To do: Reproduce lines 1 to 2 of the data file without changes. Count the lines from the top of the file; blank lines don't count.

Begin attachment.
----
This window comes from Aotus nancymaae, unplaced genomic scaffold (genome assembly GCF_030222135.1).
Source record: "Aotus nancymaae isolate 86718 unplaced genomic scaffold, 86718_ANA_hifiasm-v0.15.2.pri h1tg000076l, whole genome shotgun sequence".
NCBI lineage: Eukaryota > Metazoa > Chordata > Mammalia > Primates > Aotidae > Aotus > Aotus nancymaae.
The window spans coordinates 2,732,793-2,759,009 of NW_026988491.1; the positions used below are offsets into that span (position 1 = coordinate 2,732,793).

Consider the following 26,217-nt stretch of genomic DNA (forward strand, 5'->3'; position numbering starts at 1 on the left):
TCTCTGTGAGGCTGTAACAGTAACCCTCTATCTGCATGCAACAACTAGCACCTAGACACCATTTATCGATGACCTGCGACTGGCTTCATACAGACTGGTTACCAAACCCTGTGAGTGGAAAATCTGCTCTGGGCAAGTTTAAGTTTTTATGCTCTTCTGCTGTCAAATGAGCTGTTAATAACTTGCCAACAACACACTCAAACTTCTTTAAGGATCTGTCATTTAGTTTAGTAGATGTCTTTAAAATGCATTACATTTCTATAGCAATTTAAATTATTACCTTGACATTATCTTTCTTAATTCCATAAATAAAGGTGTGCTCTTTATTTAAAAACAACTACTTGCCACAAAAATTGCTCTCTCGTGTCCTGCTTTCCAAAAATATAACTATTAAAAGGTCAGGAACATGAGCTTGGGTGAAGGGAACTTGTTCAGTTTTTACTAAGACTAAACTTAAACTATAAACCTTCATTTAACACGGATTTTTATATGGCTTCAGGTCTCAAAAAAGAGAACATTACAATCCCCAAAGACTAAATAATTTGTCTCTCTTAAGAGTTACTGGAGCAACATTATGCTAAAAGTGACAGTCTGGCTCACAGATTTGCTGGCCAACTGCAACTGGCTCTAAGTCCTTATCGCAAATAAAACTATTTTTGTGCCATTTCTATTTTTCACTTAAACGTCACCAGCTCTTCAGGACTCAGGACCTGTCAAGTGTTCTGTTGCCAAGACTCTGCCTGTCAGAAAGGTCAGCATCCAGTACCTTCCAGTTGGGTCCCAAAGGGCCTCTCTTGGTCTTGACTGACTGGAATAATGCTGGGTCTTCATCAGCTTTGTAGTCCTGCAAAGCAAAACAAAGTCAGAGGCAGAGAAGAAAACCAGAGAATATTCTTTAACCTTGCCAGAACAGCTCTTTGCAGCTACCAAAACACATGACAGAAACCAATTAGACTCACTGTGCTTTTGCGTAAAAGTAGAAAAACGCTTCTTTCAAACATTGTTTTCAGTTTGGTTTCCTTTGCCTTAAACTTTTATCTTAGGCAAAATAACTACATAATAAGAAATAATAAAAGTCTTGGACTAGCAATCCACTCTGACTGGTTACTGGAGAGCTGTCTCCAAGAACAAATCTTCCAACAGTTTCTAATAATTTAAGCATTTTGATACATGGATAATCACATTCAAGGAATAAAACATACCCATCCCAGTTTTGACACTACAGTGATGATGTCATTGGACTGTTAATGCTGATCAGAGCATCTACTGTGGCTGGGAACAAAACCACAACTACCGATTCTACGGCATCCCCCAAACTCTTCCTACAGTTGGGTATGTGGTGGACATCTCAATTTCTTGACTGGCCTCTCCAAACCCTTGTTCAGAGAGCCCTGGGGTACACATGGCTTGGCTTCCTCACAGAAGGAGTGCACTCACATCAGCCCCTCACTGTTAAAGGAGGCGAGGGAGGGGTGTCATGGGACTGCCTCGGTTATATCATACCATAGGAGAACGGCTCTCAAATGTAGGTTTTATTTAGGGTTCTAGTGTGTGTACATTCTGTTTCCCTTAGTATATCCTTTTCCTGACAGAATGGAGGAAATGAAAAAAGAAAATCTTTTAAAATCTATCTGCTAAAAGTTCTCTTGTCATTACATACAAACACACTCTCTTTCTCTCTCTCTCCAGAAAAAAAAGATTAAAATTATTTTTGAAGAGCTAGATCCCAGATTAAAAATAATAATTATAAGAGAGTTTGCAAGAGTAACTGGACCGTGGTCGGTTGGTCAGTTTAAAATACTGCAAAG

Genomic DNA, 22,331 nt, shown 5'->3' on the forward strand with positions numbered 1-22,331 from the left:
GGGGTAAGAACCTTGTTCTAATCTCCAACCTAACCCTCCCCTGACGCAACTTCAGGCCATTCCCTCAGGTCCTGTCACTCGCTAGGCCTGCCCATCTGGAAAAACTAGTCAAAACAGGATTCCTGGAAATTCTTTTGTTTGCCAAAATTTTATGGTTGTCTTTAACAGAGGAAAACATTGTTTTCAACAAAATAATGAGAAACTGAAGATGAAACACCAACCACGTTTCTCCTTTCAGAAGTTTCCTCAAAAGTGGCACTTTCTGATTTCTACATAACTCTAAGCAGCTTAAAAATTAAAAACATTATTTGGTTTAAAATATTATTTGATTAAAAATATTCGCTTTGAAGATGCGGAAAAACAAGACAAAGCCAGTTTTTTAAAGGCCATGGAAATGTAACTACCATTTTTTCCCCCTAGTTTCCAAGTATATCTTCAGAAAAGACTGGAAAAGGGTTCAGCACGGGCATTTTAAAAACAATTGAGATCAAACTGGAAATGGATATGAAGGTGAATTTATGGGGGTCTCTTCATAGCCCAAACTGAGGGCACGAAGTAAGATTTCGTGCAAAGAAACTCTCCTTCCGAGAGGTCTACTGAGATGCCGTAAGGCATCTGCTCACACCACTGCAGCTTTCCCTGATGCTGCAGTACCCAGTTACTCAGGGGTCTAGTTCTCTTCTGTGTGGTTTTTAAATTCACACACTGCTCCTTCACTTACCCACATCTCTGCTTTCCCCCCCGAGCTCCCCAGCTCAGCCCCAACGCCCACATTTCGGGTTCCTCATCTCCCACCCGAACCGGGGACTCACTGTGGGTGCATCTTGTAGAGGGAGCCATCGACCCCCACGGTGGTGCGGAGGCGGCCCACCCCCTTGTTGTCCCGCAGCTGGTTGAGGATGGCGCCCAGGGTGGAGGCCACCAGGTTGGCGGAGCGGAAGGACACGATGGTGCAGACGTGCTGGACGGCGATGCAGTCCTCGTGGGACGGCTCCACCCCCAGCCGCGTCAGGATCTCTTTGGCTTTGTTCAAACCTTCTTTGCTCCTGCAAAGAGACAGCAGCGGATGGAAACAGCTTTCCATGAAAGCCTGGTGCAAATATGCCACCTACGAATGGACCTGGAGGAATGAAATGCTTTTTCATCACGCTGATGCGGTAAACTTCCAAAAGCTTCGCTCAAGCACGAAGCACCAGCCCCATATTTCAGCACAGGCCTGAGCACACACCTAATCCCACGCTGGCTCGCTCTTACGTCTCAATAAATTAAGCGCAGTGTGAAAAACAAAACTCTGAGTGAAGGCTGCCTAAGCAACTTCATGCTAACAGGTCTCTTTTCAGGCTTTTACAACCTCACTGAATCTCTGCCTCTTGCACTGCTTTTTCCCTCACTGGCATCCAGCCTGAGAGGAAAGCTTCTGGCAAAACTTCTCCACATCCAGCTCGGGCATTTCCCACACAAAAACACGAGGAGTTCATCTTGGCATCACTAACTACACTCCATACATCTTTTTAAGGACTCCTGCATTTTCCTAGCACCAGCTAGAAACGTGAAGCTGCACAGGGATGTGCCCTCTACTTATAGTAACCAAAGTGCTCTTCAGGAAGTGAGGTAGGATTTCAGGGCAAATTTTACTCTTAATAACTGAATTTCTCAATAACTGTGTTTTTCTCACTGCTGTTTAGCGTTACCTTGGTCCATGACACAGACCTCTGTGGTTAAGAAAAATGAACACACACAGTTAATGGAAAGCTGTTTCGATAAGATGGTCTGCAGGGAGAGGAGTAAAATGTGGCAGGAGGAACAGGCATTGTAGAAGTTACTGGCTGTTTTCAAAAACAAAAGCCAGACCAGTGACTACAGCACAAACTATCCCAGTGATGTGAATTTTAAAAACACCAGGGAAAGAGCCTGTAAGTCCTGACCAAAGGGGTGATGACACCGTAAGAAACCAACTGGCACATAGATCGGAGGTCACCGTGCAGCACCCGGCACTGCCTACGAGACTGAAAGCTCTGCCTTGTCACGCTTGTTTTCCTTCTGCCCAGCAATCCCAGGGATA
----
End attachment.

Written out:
This window comes from Aotus nancymaae, unplaced genomic scaffold (genome assembly GCF_030222135.1).
Source record: "Aotus nancymaae isolate 86718 unplaced genomic scaffold, 86718_ANA_hifiasm-v0.15.2.pri h1tg000076l, whole genome shotgun sequence".